Dry gas production in the US is dominated by two major gas-specific plays: the Marcellus/Utica in the Northeast and the Haynesville Shale in Northwest Louisiana. The Haynesville has long been billed as the next big thing in gas, and the play has seen increased production albeit not to the same level as its counterpart in the Northeast. In October 2019, Marcellus/Utica dry gas production averaged over 32.1 Bcf/d while Haynesville production was 64% lower at 11.5 Bcf/d. With rig counts in both basins at nearly identical levels, today’s Energy Market Commentary will look at how smaller pad sizes are driving lower rig efficiencies in the Haynesville.
As of the most recent Baker Hughes report, rig counts in the Haynesville and the Northeast are extremely similar with active rigs in the Haynesville slightly outnumbering Marcellus/Utica rigs 51 to 50. However, despite the similar rig levels, drilling efficiency between the two regions varies significantly. Average Marcellus/Utica monthly rig efficiency in 2019 is approximately 1.75 wells per rig. This is significantly higher than the 0.86 monthly wells per rig in the Haynesville. These values are summarized in the table below.
Naturally, this raises the question of why such a large discrepancy in rig efficiency exists between the two plays. While there are a variety of factors that impact drilling efficiencies, one glaring difference between the Marcellus and the Haynesville is the size of drilling pads. This can be illustrated by plotting well locations as shown in the maps below. Map 1 shows five pads in the Marcellus averaging 5.2 wells per pad. In Map 2, a similar collection of five groups in the Haynesville average just 2 wells per group.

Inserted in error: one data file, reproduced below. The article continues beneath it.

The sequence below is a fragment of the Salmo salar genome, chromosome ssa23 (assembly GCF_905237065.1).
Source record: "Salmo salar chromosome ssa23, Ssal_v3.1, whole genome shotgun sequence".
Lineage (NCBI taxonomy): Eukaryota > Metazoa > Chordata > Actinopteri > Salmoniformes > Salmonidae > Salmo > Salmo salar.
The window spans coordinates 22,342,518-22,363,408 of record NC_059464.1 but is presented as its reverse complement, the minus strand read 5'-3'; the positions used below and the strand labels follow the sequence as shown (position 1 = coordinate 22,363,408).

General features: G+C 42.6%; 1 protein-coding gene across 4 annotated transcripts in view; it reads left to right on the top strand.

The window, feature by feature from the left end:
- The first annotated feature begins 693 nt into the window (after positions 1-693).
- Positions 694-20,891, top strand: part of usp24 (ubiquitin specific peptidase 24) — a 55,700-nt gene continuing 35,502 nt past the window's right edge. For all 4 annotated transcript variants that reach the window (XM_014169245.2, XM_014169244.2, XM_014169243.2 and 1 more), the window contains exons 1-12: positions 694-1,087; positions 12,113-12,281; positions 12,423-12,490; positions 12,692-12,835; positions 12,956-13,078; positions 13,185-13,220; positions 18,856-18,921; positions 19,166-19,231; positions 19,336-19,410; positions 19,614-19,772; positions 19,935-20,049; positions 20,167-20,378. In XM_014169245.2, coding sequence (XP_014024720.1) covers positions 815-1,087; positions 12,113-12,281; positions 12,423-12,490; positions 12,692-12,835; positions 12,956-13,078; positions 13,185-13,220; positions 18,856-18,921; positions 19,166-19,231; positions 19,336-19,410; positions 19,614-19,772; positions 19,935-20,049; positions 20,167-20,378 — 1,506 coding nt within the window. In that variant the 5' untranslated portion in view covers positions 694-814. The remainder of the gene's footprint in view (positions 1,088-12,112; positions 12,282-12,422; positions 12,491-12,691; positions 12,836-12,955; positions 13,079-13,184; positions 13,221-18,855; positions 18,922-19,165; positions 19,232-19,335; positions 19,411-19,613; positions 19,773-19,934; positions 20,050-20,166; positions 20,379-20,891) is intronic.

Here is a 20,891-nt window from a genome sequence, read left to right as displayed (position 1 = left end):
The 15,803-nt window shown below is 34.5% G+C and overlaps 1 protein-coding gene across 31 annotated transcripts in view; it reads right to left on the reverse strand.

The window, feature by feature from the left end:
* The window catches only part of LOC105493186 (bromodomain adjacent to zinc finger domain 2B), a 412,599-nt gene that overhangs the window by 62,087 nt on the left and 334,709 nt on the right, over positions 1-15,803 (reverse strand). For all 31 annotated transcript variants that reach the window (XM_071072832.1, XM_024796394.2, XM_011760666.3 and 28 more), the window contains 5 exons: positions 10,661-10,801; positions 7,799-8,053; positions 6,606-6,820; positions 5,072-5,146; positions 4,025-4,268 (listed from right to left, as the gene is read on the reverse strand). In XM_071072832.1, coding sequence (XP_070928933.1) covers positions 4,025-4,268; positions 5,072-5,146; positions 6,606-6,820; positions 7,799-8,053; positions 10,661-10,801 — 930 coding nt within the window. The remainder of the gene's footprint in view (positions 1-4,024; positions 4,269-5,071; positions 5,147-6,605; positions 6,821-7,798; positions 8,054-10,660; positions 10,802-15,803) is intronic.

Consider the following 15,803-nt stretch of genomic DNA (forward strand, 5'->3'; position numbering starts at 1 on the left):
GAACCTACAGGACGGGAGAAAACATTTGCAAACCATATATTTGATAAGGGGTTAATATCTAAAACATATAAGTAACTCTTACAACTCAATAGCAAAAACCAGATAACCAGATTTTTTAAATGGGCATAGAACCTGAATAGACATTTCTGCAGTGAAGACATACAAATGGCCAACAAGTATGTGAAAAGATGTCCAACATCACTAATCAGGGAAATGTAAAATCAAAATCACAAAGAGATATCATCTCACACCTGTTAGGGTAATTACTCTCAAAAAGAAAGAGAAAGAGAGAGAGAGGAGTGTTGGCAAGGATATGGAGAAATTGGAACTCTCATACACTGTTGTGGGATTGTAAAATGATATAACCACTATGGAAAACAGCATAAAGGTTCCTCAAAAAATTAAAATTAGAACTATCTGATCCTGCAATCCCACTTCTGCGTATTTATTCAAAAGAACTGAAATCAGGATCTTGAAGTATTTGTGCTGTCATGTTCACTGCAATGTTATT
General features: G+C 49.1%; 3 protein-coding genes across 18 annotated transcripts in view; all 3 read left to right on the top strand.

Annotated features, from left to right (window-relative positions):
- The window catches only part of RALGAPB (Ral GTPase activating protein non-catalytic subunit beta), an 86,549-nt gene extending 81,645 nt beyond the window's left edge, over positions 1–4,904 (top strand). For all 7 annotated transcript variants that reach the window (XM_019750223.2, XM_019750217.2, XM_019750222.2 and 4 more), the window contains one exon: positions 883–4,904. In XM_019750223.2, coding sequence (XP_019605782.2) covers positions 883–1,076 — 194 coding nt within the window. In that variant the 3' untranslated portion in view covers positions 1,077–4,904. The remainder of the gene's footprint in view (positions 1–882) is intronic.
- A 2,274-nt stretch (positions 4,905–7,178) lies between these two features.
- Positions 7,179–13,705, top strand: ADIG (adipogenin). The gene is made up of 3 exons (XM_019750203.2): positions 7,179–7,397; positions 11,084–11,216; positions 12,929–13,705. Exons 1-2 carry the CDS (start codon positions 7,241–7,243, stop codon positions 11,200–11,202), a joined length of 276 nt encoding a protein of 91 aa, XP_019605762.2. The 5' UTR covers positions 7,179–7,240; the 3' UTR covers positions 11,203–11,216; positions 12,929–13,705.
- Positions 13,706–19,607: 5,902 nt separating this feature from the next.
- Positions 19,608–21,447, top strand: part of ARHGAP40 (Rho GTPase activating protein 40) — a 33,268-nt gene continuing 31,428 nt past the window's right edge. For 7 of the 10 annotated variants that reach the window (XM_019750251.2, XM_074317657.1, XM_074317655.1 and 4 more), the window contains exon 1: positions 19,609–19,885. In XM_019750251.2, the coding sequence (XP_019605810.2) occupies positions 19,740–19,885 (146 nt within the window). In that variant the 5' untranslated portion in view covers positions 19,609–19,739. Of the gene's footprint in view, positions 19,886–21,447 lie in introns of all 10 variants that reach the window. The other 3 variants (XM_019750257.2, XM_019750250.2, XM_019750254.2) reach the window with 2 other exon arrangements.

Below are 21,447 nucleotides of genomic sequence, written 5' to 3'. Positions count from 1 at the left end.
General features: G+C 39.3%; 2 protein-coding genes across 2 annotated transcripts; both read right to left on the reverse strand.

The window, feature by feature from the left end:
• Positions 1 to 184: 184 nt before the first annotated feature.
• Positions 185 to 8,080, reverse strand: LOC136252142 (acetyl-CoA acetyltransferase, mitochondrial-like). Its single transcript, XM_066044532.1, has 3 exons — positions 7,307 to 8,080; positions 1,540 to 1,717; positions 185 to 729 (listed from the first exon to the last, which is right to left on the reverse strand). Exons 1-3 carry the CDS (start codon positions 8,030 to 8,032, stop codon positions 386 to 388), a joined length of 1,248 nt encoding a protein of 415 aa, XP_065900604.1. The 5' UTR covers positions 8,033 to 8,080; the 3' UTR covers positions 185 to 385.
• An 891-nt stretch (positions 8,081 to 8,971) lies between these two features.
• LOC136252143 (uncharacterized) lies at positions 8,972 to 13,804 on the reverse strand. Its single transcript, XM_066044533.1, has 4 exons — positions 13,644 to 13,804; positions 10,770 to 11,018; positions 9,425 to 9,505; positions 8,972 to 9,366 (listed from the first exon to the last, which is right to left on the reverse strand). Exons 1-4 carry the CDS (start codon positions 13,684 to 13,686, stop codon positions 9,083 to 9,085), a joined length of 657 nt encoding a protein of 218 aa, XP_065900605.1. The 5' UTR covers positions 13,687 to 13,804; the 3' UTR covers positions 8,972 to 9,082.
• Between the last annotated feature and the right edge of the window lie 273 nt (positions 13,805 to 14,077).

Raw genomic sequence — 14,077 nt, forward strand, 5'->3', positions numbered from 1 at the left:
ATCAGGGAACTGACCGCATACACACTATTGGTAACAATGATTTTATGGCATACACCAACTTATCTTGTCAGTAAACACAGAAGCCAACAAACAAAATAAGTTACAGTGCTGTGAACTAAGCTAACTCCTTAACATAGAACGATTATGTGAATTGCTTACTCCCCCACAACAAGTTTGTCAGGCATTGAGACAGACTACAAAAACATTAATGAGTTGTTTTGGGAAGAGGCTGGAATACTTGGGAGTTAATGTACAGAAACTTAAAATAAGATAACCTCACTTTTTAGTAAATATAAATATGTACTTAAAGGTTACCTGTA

This difference is further shown by looking at the size of well groupings for drilling activity in 2018. In the Marcellus, approximately 82% of identified well groupings brought online in 2018 contained at least four wells. Conversely, in the Haynesville, just 11% of 2018 well groups had four or more wells. Rather, 67% of Haynesville wells belong to well groups that contain exactly two wells compared to only 4% in the Marcellus. The chart below illustrates the divide in the size of well groupings between the two basins.
The Haynesville is well positioned geographically to capitalize on growing demand for natural gas along the US Gulf Coast. However, production growth could potentially be limited by the lower rig efficiencies that stem from drilling smaller pads. Request a copy of BTU Analytics’ Upstream Outlook for an in depth look at production and drilling forecasts across the US and Canada. Also, check out our most recent E&P Positioning Report for information on inventory and breakevens across the major US oil and gas basins.